FEBRUARY 20, 1995
Mosley and Ligier - a strange love affair?
The FIA president Max Mosley visited Ligier last week to help the team celebrate the start of its 20th season in Formula 1 racing. Ligier's long - and occasionally-distinguished - history, however, is still shorter than the 25-year-old feud between Mosley and the man now in charge of Ligier, Tom Walkinshaw.
It is common knowledge in F1 circles that Mosley and Walkinshaw do not get on and that the rancor dates back to when Walkinshaw drove for Mosley when the FIA president was the boss of March Engineering. This personality clash is understood to have been the root cause of many of the problems last year between Benetton (for which Walkinshaw was working) and the FIA, and there is no question that Walkinshaw was the target for the "management changes" which Benetton agreed to make after the Hockenheim pitlane fire.
And yet, Mosley was at Ligier last week, according to a Ligier press release, "to see for himself the extensive technical facilities available at Ligier which has long been the only French team with the capacity to design, wind-tunnel test and manufacture in-house the parts necessary to build a Formula 1 racing car."
This is public gibberish because Mosley is no stranger to Ligier: he represented the team at FOCA meetings for many years and it was Mosley's high technology engineering company - Simtek Research - which built the Ligier wind tunnel for the team in the late 1980s.
The entire 20th anniversary celebration seems to have been little more than a publicity stunt intended to push the point that Ligier is supposed to be a French team - something which has largely been forgotten in France since the new ownership (be that Benetton's Flavio Briatore or Walkinshaw or both) took control.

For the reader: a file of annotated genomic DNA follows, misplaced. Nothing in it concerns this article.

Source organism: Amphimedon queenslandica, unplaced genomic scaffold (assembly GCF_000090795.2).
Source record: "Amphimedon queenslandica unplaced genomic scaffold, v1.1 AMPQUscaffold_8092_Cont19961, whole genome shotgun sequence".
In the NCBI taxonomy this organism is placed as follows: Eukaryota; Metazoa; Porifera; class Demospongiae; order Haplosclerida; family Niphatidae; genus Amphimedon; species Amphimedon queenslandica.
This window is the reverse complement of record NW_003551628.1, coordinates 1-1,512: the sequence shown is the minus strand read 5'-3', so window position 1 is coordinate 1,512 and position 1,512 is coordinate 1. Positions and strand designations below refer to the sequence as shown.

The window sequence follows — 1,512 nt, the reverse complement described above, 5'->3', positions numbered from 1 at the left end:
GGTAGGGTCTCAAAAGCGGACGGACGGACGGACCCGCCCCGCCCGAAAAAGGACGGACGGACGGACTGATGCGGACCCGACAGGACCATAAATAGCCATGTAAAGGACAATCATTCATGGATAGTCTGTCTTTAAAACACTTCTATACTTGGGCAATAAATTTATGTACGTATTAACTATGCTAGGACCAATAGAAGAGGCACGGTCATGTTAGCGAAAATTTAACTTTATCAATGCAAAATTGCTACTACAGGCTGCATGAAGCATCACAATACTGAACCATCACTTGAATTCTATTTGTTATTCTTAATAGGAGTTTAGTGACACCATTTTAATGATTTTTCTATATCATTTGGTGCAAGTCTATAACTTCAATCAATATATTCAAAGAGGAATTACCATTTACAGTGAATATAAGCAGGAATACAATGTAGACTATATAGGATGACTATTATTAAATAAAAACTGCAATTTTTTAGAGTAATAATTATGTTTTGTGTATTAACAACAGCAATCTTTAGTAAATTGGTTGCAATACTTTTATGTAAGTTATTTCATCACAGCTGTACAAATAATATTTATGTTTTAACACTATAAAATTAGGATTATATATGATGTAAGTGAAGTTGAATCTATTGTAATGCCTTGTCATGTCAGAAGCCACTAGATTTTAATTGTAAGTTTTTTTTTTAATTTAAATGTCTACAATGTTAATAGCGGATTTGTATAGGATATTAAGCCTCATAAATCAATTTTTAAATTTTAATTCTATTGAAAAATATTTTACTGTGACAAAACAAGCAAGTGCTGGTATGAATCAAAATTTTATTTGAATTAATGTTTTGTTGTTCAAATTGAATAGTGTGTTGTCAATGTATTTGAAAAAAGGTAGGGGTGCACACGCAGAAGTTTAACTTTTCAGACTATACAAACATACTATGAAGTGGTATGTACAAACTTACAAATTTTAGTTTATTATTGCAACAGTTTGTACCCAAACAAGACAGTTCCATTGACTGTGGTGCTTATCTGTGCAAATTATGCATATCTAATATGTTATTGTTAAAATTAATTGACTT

It is clearly a delicate time for Ligier because its long-established money supply is under threat as the French government-owned companies (notably Elf and Gitanes Blondes), which have long been its supporters, are being privatized. At the same time French president Francois Mitterand (a friend and patron of Guy Ligier) is about to disappear from office, and the new government will not pour the same sort of money into Ligier.
There are also fears in the Magny-Cours area that the Ligier operation there will soon be shut down and everything transferred to a new base in England.
In an effort to achieve these goals Briatore told the gathering that: "Ligier must remain what it always has been, one of France's motor sport's leading ambassadors."
It is curious that Mosley should feel the need to be involved in this sort of PR exercise, unless he used the trip to have a chat with Walkinshaw to ensure that the Scotsman understands that pushing into the "grey areas" of the regulations will not be tolerated by the FIA.
Ligier will reveal its new Ligier-Mugen Honda JS41 in the first week of March and, if there is time available, the car will be tested at Magny-Cours before being flown out to South American for the first race of the year.
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